SSE lost nearly a quarter of a million customers in the three months to June as it warned that it faced “complex challenges” this year. The UK’s second biggest energy supplier has been shedding customers at a faster rate than before, with the exodus of 230,000, and 210,000 households switching to rival suppliers in the last financial year.
The “big six” firm, which is now down to 7.7m customer accounts, put up its energy prices by 6.9% or £73 in April. It blamed the losses on a “highly competitive” retail energy market.
There are now a record 58 firms in this UK market and the so-called challenger firms are gradually taking a larger share of the pie.
In April, during the flurry of price increases by five of the big six suppliers, 41% of the switches were from larger firms to smaller ones. However, recent figures show that that share fell back in June, to 35%.
Of the big six, SSE has the highest percentage of customers – 91% – on standard variable tariffs, the default rates that bill-payers move on to when cheaper, fixed, deals come to an end.
Such tariffs were criticised as a “rip-off” by Theresa May and ministers during the general election campaign, and both the Conservatives and Labour threatened to impose a price cap on them.
But the plans have since been hugely watered down and it looks likely that 14 million fewer people will have their energy bills capped than May promised.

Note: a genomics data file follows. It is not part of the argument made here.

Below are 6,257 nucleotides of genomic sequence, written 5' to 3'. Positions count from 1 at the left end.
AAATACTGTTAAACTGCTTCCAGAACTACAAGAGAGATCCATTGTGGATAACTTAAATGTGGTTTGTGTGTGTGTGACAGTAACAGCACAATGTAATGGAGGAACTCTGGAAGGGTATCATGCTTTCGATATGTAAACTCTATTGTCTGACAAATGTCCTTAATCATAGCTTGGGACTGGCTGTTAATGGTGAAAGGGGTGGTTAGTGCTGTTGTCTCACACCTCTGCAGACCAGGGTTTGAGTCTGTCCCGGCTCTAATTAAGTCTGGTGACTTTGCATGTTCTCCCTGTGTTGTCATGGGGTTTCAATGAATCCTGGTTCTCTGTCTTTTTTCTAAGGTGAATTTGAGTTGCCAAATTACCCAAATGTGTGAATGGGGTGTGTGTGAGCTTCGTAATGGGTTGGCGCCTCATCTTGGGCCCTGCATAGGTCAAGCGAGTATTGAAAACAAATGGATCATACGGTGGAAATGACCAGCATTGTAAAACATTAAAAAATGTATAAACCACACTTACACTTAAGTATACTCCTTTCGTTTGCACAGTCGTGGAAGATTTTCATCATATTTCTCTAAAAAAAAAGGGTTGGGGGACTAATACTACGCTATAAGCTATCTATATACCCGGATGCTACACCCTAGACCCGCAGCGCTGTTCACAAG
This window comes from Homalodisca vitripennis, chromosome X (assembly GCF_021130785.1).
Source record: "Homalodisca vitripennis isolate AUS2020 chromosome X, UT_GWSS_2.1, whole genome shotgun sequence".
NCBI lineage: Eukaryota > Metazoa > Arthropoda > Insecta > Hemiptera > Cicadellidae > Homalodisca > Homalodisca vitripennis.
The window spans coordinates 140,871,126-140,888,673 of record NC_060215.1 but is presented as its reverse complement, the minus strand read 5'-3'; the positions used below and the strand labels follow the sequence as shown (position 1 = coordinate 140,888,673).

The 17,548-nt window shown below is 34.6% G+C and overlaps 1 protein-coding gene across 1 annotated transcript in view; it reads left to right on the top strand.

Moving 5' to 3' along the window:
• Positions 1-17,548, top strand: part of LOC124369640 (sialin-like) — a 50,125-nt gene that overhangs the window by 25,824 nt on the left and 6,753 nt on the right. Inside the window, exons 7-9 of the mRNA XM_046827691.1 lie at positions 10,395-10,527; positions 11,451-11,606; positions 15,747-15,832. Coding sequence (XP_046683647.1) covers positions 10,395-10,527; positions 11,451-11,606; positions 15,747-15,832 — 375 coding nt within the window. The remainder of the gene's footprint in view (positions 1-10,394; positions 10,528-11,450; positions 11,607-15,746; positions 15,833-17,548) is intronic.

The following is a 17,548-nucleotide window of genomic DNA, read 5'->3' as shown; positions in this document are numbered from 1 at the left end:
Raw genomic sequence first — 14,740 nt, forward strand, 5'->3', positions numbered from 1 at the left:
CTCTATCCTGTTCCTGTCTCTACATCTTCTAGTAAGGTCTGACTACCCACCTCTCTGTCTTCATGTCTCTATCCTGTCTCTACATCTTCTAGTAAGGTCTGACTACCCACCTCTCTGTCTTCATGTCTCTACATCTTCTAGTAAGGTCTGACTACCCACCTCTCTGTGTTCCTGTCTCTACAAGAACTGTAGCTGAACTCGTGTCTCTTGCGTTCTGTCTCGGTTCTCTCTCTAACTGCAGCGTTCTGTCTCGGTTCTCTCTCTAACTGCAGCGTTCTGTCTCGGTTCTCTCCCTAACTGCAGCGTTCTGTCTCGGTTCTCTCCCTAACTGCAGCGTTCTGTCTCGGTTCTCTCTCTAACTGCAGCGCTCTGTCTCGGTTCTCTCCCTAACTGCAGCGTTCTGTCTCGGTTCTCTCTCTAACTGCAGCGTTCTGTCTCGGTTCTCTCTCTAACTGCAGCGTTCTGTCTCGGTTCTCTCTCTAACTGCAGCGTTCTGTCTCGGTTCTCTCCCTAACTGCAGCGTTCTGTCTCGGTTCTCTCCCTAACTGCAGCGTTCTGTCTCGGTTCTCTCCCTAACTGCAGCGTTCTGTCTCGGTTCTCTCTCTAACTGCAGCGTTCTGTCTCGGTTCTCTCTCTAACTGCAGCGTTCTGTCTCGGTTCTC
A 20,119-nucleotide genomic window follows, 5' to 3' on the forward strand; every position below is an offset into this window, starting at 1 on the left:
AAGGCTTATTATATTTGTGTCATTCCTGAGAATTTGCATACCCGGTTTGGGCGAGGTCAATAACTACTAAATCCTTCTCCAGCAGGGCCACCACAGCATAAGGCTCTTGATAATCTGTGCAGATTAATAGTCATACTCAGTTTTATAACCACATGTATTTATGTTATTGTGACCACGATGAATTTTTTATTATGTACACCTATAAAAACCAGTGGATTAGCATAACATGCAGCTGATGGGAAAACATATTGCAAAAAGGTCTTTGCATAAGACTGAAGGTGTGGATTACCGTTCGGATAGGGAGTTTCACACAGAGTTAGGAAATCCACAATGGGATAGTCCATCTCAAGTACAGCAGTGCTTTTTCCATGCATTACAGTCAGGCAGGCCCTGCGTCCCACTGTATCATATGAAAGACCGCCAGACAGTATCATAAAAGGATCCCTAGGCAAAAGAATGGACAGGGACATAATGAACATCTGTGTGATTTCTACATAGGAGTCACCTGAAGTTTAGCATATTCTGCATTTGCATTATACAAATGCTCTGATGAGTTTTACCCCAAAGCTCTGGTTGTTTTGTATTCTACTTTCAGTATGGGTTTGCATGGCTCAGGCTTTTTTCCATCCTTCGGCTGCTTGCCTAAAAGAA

The energy regulator, Ofgem, held a summit on Monday with consumer groups to discuss what form a “safeguard tariff” would take. Groups that attended said the talks were encouraging but that future discussions should also cover setting targets for suppliers to shift customers off standard variable tariffs.
Alistair Phillips-Davies, chief executive of SSE, has argued that a cap would not help consumers. On Thursday the firm reiterated that view, saying: “Competition should be at the heart of the retail energy market.”
It was revealed last month that Phillips-Davies had been awarded a 72% pay rise, taking his remuneration to £2.92m. His pay was approved by 98.19% of votes cast at the company’s AGM on Thursday.
In a trading update on Thursday, the group said milder temperatures between April and June had curbed household energy use. Electricity consumption was down by 3.4% on the same period in 2016, and gas consumption fell 15.4%. However, higher wind speeds meant power generation from its windfarms was up by more than a fifth.
Phillips-Davies said: “As expected, 2017-18 is presenting a number of complex challenges to manage, but SSE is a focused, resilient and adaptable business with efficient operations and disciplined investment at its core.”
The group said it was maintaining its target of increasing the year’s dividend by at least RPI inflation, which was welcomed by analysts. SSE’s share price initially fell, but later rallied to close up 0.41% at 1,477p.
Households are also fleeing other large suppliers. Rival ScottishPower said on Thursday that it had 100,000 fewer customer accounts at the end of the first half of this year than in the same period in 2016, leaving it with 5.3m accounts.
ScottishPower, owned by the Spanish energy firm Iberdrola, said it faced “fierce competition in the UK and we expect this to continue for the foreseeable future”.